A high risk pregnancy carries with it potential dangers to the fetus as well as the mother. While all pregnancies are susceptible to some risk, pre-existing conditions or some that can develop during pregnancy can lead to a high-risk pregnancy, posing even greater danger to mother and baby. In this two part series, we will examine some of the factors that can contribute to a high risk pregnancy, including conditions present prior to the pregnancy (Part I) and conditions that can develop during pregnancy (Part II). It is encouraged to consult with your health care provider prior to becoming pregnant or as soon as possible after conceiving so that your health can be assessed and precautions taken, if necessary. Pre-Pregnancy Risk Factors: While health conditions such as high blood pressure, heart disease, sexually transmitted diseases, cancer and diabetes increase risk during pregnancy, other factors such as carrying more than one baby, the womanÃ¢â‚¬â„¢s age and physical characteristics, or a problem pregnancy in the past can also contribute to a high-risk pregnancy. There are many pre-existing health conditions that can contribute to a high-risk pregnancy, a few of which are outlined below:-Heart Disease: It may come as no surprise that the number one killer of women in America also contributes to increased risk during pregnancy. If heart disease is severe before a woman becomes pregnant, the risk is even greater. Because pregnancy puts increasing demand on the heart, heart disease may worsen during pregnancy, or its symptoms may appear for the first time. In many cases, women with heart disease give birth to healthy babies with no long term effects. Because the risks associated with heart disease and pregnancy increase as the pregnancy progresses and can affect the fetus, regular visits to your healthcare provider are important. -High Blood Pressure: Having high blood pressure prior to pregnancy increases risk during pregnancy. Pregnancy can make high blood pressure worse and can lead to conditions such as preeclampsia, an increase in blood pressure occurring only in pregnant women. Risks include an underdeveloped fetus, placental abruption and stillbirth. If your condition is conducive, your physician may prescribe medication to help with high blood pressure. Any woman with high blood pressure should be closely monitored by medical professionals during pregnancy. -Sexually Transmitted Diseases: Sexually transmitted diseases such as Chlamydia, syphilis, herpes, gonorrhea and HIV also pose risks during pregnancy. Many sexually transmitted diseases, such as HIV, herpes, syphilis, gonorrhea and Chlamydia can be transmitted to the baby either through the placenta or during delivery. Chlamydia increases the risk of a premature birth and can give the baby conjunctivitis, an eye infection that can also result from gonorrhea. Herpes can be passed to the baby during childbirth and cause herpes encephalitis, a dangerous brain infection. The risks associated with STDs during pregnancy vary, and discussing proper precautions or treatments with your health care provider is encouraged. Many health conditions can contribute to a high-risk pregnancy in addition to those described above. Other factors, such as a low socioeconomic status, age (below 15 or over 35) and previous problem pregnancies also increase risks. Early and regular medical care during pregnancy can help identify risks that may be associated with pregnancy and lead to a personalized healthcare regimen to minimize those risks.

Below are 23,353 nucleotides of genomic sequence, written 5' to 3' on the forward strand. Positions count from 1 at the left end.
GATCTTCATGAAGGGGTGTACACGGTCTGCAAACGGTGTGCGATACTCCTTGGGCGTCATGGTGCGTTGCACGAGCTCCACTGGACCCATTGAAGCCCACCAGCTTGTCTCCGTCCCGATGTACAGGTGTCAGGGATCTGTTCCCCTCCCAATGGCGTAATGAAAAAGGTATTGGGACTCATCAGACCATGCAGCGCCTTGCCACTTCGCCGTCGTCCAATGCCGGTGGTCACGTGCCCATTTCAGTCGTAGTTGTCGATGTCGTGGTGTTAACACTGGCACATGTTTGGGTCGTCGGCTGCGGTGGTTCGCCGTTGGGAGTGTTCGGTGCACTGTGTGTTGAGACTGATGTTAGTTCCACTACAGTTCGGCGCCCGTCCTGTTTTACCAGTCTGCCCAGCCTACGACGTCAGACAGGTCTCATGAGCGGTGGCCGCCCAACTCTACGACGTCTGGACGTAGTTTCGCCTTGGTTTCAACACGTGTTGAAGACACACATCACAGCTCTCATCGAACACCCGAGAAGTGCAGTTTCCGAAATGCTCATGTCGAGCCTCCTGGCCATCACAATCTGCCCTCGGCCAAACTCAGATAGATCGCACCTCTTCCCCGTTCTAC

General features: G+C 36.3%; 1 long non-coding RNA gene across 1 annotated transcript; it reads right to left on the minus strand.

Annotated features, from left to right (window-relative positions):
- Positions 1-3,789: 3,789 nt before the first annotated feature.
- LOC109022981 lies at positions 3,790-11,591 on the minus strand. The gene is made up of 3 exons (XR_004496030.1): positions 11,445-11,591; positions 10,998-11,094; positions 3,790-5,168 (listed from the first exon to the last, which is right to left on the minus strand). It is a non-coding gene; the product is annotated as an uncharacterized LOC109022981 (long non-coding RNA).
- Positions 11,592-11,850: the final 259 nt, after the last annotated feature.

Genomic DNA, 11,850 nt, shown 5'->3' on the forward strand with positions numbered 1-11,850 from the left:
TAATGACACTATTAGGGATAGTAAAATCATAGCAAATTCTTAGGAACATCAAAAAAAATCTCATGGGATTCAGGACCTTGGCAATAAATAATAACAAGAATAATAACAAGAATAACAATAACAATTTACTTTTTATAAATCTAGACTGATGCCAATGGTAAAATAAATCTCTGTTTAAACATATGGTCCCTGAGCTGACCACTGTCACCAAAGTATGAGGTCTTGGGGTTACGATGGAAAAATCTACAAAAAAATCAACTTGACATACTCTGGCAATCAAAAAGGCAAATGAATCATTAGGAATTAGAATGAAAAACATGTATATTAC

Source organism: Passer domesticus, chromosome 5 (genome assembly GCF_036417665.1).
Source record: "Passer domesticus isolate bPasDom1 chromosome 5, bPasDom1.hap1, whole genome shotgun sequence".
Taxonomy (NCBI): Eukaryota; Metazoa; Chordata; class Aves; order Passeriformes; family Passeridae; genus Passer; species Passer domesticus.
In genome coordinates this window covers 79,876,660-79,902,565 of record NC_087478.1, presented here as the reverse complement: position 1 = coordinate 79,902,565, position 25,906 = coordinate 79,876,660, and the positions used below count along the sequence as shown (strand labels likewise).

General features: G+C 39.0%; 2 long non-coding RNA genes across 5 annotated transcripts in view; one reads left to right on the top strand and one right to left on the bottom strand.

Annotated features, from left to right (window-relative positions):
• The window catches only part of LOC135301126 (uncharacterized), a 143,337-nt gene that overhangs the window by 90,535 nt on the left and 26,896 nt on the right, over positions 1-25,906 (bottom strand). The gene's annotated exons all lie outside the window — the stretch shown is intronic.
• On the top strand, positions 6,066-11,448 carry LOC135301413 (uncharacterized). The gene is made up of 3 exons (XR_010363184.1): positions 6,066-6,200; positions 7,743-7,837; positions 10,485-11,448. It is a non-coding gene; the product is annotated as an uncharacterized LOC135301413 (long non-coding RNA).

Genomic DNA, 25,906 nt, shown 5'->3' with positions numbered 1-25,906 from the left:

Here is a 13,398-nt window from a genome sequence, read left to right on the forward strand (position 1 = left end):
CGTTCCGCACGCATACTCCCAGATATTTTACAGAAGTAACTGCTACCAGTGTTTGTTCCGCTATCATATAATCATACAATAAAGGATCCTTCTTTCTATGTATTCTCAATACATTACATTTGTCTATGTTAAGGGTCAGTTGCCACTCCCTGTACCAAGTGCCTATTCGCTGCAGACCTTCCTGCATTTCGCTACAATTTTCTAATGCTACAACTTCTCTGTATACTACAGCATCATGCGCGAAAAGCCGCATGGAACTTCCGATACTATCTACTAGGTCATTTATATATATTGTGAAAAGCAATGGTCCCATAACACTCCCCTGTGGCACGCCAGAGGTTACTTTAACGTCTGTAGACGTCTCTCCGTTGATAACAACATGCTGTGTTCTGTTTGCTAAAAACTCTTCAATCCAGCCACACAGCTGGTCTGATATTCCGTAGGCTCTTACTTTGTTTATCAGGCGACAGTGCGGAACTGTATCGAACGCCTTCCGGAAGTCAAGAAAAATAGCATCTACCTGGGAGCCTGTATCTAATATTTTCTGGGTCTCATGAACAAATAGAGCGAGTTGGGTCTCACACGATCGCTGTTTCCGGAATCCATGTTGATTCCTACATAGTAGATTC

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Published on Jun 14, 2011